The U.S. Postal Service Is Expected To ‘Collapse’ Soon Without Emergency Funding

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With social distancing going on right now, many jobs are shutting down, online shopping is taking over, and we’ve been incredibly reliant on the postal service.

However, the U.S. Postal Service is expected to run out of money by September unless Congress steps up and issues an emergency fund, according to Postmaster-General Megan Brennan in a press conference on Thursday.

Brennan stated that COVID-19 “is having a devastating effect on our business,” at a time when “America needs the Postal Service more than ever.”

USPS is expected to lose at least $13 billion in because of the economy shutting down over the coronavirus crisis. They also foresee losing billions more over the next decade.

The Postal Service Board of Governors is asking Congress to supply $25 billion in emergency funding for USPS, as well as an additional $25 billion for their “shovel-ready” modernization projects, and even more…another $25 billion as a loan from the U.S. Treasury.

It’s unclear whether any of that funding will come through.

With COVID-19 affecting our entire economy, many businesses are in need of financial support to stay afloat.

The U.S. postal service employs over 650,000 people and has become even more imperative with the Coronavirus present and social distancing taking place.

Over 600 postal office employees have been diagnosed with COVID-19, according to The Wall Street Journal. 12 of these employees have died, and thousands have started self-quarantine with fear of having it.

This has caused a lot of delayed deliveries, especially in hot spot areas such as New York, which has over 161,000 cases of COVID-19 and over 7,000 deaths so far.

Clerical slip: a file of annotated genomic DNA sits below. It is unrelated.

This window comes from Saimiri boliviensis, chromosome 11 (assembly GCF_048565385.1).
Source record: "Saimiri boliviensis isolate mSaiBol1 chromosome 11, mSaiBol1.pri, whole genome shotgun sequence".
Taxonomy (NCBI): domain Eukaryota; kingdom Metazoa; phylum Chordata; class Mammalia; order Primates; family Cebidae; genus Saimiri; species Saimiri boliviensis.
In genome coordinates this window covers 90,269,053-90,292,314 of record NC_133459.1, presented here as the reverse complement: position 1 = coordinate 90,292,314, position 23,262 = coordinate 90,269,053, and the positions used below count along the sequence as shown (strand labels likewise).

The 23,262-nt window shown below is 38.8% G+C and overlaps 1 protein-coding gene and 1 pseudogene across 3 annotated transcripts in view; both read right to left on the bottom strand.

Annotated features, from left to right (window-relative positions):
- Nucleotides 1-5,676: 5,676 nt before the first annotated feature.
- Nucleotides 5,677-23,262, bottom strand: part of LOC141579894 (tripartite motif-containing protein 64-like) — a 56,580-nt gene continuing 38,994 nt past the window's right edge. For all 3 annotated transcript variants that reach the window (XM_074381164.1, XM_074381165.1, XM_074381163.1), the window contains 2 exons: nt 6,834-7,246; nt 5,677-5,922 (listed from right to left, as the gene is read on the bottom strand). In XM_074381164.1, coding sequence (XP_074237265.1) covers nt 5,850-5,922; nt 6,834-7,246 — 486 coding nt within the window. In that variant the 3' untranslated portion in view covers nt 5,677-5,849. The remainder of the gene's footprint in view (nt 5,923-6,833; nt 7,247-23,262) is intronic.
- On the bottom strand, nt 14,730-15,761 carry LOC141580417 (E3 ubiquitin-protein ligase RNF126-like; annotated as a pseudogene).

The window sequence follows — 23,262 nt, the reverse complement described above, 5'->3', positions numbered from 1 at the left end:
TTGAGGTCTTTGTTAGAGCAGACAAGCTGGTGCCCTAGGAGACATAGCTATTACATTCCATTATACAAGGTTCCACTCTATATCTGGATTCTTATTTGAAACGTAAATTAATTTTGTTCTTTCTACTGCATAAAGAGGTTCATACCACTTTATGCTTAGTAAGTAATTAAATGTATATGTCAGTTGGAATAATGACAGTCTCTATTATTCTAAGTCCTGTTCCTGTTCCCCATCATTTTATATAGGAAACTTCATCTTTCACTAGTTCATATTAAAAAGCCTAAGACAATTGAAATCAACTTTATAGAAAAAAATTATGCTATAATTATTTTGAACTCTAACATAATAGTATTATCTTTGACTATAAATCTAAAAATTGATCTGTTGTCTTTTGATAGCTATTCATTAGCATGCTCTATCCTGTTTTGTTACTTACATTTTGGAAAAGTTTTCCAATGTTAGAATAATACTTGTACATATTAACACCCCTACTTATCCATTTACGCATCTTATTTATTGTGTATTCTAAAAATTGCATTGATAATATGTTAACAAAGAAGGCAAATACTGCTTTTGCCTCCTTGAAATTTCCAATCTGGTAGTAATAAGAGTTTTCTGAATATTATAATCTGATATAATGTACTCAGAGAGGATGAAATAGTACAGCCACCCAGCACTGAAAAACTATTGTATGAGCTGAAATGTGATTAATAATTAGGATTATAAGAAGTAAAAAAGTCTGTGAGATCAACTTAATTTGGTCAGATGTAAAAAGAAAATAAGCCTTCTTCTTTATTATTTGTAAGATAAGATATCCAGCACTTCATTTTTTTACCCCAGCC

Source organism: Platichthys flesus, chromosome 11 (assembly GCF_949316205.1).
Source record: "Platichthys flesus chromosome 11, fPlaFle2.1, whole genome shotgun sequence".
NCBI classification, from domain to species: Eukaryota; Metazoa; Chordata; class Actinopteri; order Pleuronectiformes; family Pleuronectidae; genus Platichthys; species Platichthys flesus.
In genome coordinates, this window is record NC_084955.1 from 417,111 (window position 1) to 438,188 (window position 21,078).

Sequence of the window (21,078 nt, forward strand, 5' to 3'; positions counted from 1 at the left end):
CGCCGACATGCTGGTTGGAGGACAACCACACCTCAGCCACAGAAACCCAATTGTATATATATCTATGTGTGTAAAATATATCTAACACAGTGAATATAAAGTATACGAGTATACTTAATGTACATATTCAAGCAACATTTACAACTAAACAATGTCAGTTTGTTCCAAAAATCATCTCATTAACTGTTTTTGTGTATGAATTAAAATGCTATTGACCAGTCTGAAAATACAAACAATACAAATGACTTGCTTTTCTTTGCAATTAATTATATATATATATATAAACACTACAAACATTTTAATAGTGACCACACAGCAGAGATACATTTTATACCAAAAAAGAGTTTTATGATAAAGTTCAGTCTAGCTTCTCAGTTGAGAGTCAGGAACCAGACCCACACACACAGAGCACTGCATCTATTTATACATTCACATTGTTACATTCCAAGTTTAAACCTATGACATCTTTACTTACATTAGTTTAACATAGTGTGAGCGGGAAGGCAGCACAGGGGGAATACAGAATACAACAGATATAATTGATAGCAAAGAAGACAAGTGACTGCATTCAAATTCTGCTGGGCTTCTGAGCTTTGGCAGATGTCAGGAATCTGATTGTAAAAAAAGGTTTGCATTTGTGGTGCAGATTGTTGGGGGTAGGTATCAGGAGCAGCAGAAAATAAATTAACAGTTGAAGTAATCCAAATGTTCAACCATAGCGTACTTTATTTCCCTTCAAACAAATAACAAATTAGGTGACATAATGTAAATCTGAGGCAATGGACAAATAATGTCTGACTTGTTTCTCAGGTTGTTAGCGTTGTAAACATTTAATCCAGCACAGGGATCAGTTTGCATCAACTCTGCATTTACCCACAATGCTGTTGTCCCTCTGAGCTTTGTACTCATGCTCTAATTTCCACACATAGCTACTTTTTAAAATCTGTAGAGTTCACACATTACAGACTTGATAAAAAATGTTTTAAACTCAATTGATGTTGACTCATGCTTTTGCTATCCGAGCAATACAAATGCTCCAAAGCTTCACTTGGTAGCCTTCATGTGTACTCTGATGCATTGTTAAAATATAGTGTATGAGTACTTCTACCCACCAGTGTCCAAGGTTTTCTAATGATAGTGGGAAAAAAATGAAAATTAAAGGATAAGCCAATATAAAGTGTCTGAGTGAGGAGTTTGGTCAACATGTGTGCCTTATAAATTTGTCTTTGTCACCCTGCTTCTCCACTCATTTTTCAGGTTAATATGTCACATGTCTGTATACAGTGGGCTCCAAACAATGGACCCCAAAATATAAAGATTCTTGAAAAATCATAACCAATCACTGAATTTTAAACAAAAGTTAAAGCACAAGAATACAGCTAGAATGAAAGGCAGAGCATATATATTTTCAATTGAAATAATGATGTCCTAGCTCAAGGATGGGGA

According to The New York Times:

Steven Mnuchin, the Treasury secretary, squashed a bipartisan attempt to send the agency emergency funds last month, insisting instead that his department be given new authority to lend up to $10 billion to the Postal Service on terms it helps set, according to officials familiar with the negotiations who described them on the condition of anonymity.

Some lawmakers, postal union representatives and others who rely on the service now fear that the Trump administration is trying to use the current crisis to achieve conservatives’ longstanding goal of nudging the mail service toward privatization—either by setting highly prescriptive loan terms or by essentially forcing it into bankruptcy. That would aid commercial competitors like FedEx and UPS.

“The Postal Service is fighting for its survival, putting in jeopardy the careers and paychecks of its 650,000 employees—as well as the more than $1.7 trillion mailing industry that employs more than 7.5 million people,”

Democratic Rep. Gerald E. Connolly of Virginia

“We cannot allow the Postal Service to collapse,” Connolly continued. “To do so would deepen our nation’s economic crisis and eliminate an important lifeline for individuals who rely on the Postal Service’s 1 billion deliveries of lifesaving prescription deliveries and eviscerate the very infrastructure we need to administer the upcoming elections.”

Democratic Rep. Gerald E. Connolly of Virginia

From all that we have gathered, the U.S. postal service is holding on by a thread. We just have to hope that Congress steps up and provides them with the funds that they need to get through this difficult time.

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